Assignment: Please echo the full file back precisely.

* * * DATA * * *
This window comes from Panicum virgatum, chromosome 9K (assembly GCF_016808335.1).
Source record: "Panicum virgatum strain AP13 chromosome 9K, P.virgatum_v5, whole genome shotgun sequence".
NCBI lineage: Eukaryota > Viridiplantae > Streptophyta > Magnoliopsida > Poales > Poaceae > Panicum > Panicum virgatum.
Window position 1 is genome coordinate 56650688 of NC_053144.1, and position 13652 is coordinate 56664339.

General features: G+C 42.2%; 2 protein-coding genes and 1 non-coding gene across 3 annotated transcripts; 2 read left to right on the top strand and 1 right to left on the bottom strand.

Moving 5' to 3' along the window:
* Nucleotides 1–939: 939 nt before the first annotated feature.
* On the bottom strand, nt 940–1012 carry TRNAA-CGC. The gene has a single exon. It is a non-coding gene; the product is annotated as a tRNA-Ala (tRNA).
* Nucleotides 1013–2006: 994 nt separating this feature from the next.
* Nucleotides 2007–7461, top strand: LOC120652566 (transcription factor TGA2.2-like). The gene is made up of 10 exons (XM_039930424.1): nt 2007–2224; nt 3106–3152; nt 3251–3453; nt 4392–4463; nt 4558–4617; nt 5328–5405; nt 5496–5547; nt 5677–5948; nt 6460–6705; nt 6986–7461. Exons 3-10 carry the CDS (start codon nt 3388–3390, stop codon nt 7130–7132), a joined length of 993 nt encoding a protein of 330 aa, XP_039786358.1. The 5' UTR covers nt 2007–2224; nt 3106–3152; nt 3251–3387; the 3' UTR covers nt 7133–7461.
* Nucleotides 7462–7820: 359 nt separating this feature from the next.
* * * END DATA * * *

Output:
This window comes from Panicum virgatum, chromosome 9K (assembly GCF_016808335.1).
Source record: "Panicum virgatum strain AP13 chromosome 9K, P.virgatum_v5, whole genome shotgun sequence".
NCBI lineage: Eukaryota > Viridiplantae > Streptophyta > Magnoliopsida > Poales > Poaceae > Panicum > Panicum virgatum.
Window position 1 is genome coordinate 56650688 of NC_053144.1, and position 13652 is coordinate 56664339.

General features: G+C 42.2%; 2 protein-coding genes and 1 non-coding gene across 3 annotated transcripts; 2 read left to right on the top strand and 1 right to left on the bottom strand.

Moving 5' to 3' along the window:
* Nucleotides 1–939: 939 nt before the first annotated feature.
* On the bottom strand, nt 940–1012 carry TRNAA-CGC. The gene has a single exon. It is a non-coding gene; the product is annotated as a tRNA-Ala (tRNA).
* Nucleotides 1013–2006: 994 nt separating this feature from the next.
* Nucleotides 2007–7461, top strand: LOC120652566 (transcription factor TGA2.2-like). The gene is made up of 10 exons (XM_039930424.1): nt 2007–2224; nt 3106–3152; nt 3251–3453; nt 4392–4463; nt 4558–4617; nt 5328–5405; nt 5496–5547; nt 5677–5948; nt 6460–6705; nt 6986–7461. Exons 3-10 carry the CDS (start codon nt 3388–3390, stop codon nt 7130–7132), a joined length of 993 nt encoding a protein of 330 aa, XP_039786358.1. The 5' UTR covers nt 2007–2224; nt 3106–3152; nt 3251–3387; the 3' UTR covers nt 7133–7461.
* Nucleotides 7462–7820: 359 nt separating this feature from the next.